As for how to make sure employees feel valued and recognised, forms of recognition vary depending on what works best for each individual organisation and its employees, but the one thing all successful recognition programs have in common is that they are sincere.

Some organisations choose to formally recognise top performance at regular weekly, monthly or annual meetings or events. This formal approach serves to both recognise success while also inspiring other team members. Other organisations prefer an informal and spontaneous approach that provides recognition as and when success is achieved. This can range from sharing positive client feedback in a team email, newsletter or company blog, to shouting morning tea or letting an employee finish an hour early for a job well done.

Sincerity has impact

There’s just no excuse for not taking the time to reward your employees for doing a good job. You don’t have to spend a fortune – small gestures can make a big difference but they must be sincere.

Here are some simple and effective ideas to get you thinking.

  1. VIP rewards: Highlight Great Performers with stories and pictures on top employees on posters that are displayed prominently in all offices or branches.
  2. Hero of the Month: What about use of a specially designated premium parking spot? Or free cash wash and detailing?
  3. Pampering: You can never get enough de-stressing, can you? Why not organise a massage therapist to come to the office for expert neck rubs? We have been doing this at Canstar for many years, which goes some way to explaining why we all love working here!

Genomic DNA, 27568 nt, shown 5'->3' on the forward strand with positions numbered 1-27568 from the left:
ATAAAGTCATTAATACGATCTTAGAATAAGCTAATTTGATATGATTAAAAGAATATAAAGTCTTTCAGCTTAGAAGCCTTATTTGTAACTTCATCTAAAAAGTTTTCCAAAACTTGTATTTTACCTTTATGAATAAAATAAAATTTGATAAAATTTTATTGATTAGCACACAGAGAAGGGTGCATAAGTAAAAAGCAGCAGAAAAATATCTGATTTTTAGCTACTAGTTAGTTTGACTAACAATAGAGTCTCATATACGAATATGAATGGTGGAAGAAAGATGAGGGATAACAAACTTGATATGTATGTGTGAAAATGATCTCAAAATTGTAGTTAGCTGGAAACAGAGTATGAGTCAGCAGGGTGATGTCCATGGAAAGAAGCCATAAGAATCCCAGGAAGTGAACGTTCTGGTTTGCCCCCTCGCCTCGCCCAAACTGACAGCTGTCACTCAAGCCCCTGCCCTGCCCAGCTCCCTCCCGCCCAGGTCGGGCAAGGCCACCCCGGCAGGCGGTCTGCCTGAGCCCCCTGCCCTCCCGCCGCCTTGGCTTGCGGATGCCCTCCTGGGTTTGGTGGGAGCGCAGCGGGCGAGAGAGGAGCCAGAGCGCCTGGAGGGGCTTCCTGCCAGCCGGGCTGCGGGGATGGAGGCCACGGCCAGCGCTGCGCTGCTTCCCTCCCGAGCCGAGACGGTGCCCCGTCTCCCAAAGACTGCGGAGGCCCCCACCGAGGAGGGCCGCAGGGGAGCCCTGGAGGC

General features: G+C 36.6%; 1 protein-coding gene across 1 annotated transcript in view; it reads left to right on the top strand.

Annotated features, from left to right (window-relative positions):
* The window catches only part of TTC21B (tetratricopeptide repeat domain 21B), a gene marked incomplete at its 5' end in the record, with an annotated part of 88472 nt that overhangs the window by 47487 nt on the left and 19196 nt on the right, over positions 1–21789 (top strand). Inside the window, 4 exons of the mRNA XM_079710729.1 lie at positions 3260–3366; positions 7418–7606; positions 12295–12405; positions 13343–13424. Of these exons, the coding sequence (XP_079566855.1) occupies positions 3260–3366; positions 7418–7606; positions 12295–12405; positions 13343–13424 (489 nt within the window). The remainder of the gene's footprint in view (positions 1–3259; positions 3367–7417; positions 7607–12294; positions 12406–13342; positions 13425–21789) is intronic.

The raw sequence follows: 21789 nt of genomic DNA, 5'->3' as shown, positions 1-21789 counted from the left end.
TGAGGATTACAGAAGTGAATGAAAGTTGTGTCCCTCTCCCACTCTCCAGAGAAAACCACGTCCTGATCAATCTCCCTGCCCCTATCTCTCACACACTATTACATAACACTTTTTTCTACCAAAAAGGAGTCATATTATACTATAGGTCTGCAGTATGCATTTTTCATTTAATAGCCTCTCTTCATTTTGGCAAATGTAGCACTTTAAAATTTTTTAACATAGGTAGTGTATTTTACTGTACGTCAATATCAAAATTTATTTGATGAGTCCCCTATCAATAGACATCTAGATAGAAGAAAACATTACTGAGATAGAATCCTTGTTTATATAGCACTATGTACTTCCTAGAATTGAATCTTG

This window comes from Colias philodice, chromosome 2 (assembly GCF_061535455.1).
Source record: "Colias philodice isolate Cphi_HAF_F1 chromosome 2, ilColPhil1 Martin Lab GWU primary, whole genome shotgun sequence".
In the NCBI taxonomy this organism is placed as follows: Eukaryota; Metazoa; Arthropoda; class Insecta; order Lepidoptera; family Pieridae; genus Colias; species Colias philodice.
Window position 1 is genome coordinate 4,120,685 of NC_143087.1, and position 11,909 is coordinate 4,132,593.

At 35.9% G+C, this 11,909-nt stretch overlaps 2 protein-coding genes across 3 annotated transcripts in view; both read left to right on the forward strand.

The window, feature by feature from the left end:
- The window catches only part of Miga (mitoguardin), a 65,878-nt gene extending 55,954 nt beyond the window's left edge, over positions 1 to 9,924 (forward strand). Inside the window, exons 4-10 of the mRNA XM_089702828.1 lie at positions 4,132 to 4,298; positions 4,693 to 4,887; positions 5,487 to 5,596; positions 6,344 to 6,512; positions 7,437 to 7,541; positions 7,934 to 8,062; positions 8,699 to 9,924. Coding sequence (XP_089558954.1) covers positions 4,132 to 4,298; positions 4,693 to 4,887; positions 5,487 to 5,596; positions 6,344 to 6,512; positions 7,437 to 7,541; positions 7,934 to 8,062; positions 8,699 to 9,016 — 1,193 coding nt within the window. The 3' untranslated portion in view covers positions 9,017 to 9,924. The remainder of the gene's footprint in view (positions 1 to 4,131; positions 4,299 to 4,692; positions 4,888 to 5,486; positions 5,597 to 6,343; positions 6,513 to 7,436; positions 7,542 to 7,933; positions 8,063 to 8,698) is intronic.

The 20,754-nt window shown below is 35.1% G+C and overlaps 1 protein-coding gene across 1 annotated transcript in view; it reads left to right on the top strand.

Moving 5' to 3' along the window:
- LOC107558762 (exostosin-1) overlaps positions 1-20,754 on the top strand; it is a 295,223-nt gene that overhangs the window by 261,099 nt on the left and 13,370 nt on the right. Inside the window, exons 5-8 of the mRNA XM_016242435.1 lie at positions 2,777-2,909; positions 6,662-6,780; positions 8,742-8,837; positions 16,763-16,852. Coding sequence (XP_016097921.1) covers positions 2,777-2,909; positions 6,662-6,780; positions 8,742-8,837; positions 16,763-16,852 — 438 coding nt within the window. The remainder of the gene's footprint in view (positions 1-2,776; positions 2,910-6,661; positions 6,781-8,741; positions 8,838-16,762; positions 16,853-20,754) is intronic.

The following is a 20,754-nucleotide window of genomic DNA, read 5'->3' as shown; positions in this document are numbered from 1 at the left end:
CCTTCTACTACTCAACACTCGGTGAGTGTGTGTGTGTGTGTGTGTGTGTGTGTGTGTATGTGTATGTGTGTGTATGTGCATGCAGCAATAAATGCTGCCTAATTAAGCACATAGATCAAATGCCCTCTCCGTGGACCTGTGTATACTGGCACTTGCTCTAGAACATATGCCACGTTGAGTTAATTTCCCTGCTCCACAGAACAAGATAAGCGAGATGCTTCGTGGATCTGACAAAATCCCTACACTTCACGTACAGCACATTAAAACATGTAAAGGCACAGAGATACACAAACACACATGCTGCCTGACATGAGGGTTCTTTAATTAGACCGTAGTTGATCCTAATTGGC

4. Team lunches: Shout the team to a lunch, whether it is in the office or at an outside venue. Who said there’s no such thing as a free lunch?
  5. Rewarding experience: Perhaps a bridge climb, skydiving or swimming with sharks would be a valued way of saying thank you to the thrill-seeking employee. There are lots of ideas in every region that may work for you.
  6. Movie night: Who doesn’t like a double movie pass to the film of their choice, especially when it’s an ultimate Gold Pass Package with reclining armchairs and personalised waiter service?
  7. Theme park tickets: A yearly ticket to a theme park will reward not only the employee with young kids but his or her whole family.
  8. Thank-you day: Dedicate a day to the Great Performer and invite all staff to drop by and leave gifts on his or her desk. Be prepared for a lot of fun and laughs at the often mischievous gifts and sentiments that will surface!
  9. Fortune-teller: Treat your successful team to a look at what the universe has in store for them. Arrange for a fortune-teller to visit the office.
  10. Gift card: A gift card at a store used regularly by the employee is always appreciated. Otherwise a Visa card offers a wider choice of redemption.

Flowers, chocolates, hand-written ‘Thank You’ notes, widely circulated emails or intranet posts are all valued and appreciated methods of thanking staff for going above and beyond just doing their job. Placing importance on staff recognition now will pay dividends in the long run. And the bonus is that it makes the workplace a happy one!

Share this article